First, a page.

This is comforting news, except for one inconvenient little fact. Most of the rituals and events at Pantheacon already are exclusively white. As I said in the comments of Crystal Blanton's post on "Daughters of Eve:"
Something I noticed when I attended PCon years ago was the ... shortage... of people of color. Not to put too fine a point on it, but every person of color attending PCon could have fit easily into a room party with plenty of space left over for a band and a couple of belly dancers. (I also remember the experience of one Mexican-American woman who was attending a suite party and was repeatedly mistaken for a maid... ).And today Pythia Theocritas comments:
It is no surprise that the modern pagan movement is heavily Eurocentric, and very fond of cultural appropriation for the sake of the ‘exotic’ or ‘ancient’. Plastic Shamans hawk ‘ancient native rituals’ about as ancient as the first tablet PC and Hoodoo and Vodun becomes the latest craze amongst those seeking the spirits of the ‘noble savages’ they’d be too frightened to speak to in real life.As I noted in an earlier blog post, I have taken a hiatus from writing about Vodou because I felt I was enabling the people who wanted a kinder, gentler - and whiter - African Diaspora experience. They wanted something more "authentic" than the One-Size-Fits-All reductionist monotheism which uses deities like ethnic decor. But they didn't actually want to deal with brown people to get that authenticity. I'm guessing once Hoodoo and Vodou become passé, the next big thing will be Curanderia, Brujeria and the Santa Muerte cult. And I'm guessing, sadly, that many of these new "curanderos" and "brujas" will never get any closer to a real Mexican than their local Taco Bell. So I am very, very sympathetic to Pythia's concerns.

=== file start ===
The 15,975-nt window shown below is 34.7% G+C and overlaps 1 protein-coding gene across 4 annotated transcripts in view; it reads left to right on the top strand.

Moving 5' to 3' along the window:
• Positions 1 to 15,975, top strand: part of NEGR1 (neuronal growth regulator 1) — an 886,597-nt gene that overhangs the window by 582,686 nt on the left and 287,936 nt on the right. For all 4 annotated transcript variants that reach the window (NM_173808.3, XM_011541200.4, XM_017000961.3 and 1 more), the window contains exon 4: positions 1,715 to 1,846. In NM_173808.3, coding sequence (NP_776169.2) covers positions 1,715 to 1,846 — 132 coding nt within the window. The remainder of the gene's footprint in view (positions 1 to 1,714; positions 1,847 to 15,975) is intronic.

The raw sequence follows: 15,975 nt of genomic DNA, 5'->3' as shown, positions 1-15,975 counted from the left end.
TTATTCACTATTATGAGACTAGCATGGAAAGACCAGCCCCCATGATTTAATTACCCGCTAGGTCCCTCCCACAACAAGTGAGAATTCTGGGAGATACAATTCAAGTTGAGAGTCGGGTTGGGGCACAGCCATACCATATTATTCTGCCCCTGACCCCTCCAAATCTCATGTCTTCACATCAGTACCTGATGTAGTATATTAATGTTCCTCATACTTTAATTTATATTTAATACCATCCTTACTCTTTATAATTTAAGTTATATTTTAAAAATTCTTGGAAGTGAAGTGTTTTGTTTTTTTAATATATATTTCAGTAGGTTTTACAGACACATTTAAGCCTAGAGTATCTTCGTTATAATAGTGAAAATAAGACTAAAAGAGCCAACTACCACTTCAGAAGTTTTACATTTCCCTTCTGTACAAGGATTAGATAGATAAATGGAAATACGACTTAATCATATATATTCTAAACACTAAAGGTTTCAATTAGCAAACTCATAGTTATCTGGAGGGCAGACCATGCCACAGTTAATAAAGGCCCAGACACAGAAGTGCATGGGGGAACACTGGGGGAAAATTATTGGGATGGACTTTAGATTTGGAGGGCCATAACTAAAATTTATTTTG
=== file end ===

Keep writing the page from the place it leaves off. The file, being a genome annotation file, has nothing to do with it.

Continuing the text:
How do we fix this issue? How do we make our faiths more welcoming to people of color? Well, a good start would be acknowledging that there is a problem. Many Pagans have shown a remarkable talent for ignoring this lily-white elephant in our living room. I think this whole flap over Z Budapest's comments has opened up some important dialogue about gender and inclusivity. Perhaps now we can also start addressing the pressing issues of racism, classism and cultural appropriation within the community?